Black History Month is an annual observance originating in the United States, where it is also known as African American History Month. It has received official recognition from governments in the United States and Canada and more recently has been observed in Ireland, and the United Kingdom.
Why is Black History Month in February? The tradition began based on the birthdays of two important historical figures: the births of abolitionist Frederick Douglass, who claimed February 14 as his birthday, and President Abraham Lincoln, who was born on February 12. Leon Rodrigues,
director for diversity, equity, and inclusion at Luther Seminary says, “Black history is an integral part of our shared American history, worthy of being celebrated.”
African Americans are largely the descendants of enslaved people who were brought from their African homelands by force to work in the New World. Their rights were severely limited, and they
were long denied a rightful share in the economic, social, and political progress of the United States.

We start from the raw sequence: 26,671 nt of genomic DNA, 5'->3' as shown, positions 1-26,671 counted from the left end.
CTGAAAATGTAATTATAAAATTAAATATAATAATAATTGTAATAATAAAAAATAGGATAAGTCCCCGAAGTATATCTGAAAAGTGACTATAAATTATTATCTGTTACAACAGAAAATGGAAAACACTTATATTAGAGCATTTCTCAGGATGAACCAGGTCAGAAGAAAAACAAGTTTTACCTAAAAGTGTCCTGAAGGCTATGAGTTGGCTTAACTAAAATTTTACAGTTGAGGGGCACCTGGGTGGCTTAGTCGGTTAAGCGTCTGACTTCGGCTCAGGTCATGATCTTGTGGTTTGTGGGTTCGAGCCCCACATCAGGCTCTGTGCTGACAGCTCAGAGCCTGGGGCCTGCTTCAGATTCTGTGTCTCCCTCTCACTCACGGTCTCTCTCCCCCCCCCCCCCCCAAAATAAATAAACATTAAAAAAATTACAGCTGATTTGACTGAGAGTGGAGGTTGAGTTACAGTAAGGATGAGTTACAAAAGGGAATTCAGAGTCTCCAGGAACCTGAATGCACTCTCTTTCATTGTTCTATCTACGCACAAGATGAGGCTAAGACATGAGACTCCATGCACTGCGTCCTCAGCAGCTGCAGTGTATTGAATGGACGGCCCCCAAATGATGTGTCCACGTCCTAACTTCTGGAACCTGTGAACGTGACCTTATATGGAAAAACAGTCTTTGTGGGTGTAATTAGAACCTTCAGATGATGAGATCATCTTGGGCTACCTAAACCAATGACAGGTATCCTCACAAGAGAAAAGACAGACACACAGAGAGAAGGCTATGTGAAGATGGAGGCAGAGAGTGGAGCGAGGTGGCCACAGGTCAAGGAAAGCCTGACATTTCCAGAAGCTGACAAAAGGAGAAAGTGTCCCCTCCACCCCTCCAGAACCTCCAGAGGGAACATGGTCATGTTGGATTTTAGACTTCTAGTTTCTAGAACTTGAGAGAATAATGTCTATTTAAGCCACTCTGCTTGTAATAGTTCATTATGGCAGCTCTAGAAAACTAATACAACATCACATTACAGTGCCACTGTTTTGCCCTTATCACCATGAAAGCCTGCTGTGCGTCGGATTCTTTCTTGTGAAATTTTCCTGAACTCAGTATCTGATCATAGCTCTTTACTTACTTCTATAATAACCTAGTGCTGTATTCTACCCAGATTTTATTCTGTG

The United States has had five African Americans elected officeholders prior to 1867. After Congress passed the First Military Reconstruction Act of 1867 and ratified the Fifteenth Amendment to the United States Constitution in 1870, African Americans began to be elected or
appointed to national, state, county, and local offices throughout the United States.
Wentworth Cheswell, first African American to be elected to public office in the United States. He was elected New Market, New Hampshire town constable (1768). In 1776 he became one of
the first members of the New Market school board.
Alexander Lucius Twilight, the first African American elected as a state legislator, serving in the Vermont House of Representatives (1836). He was also the only African American ever elected to a state legislature before the Civil War.
Hiram Rhodes Revels, the first African American to serve in the U.S. Senate, representing the state of Mississippi during Reconstruction (1870-1871).
Joseph Hayne Rainey, the first African American to serve in the U.S. House of Representatives, representing South Carolina (1870-1879).
Shirley Chisholm was the first African American woman elected to the U.S. House of Representatives, representing the state of New York (1968-1983). In 1972 she made history again by becoming the first Black woman of a major party to run for a presidential nomination.
Douglas Wilder, the first African American to be elected governor of an American state, Virginia (1990).
Barak Hussein Obama, the first African American to hold the office of president of the United States (2009 to-2017).
For His Glory,
Pastor Bernie Miller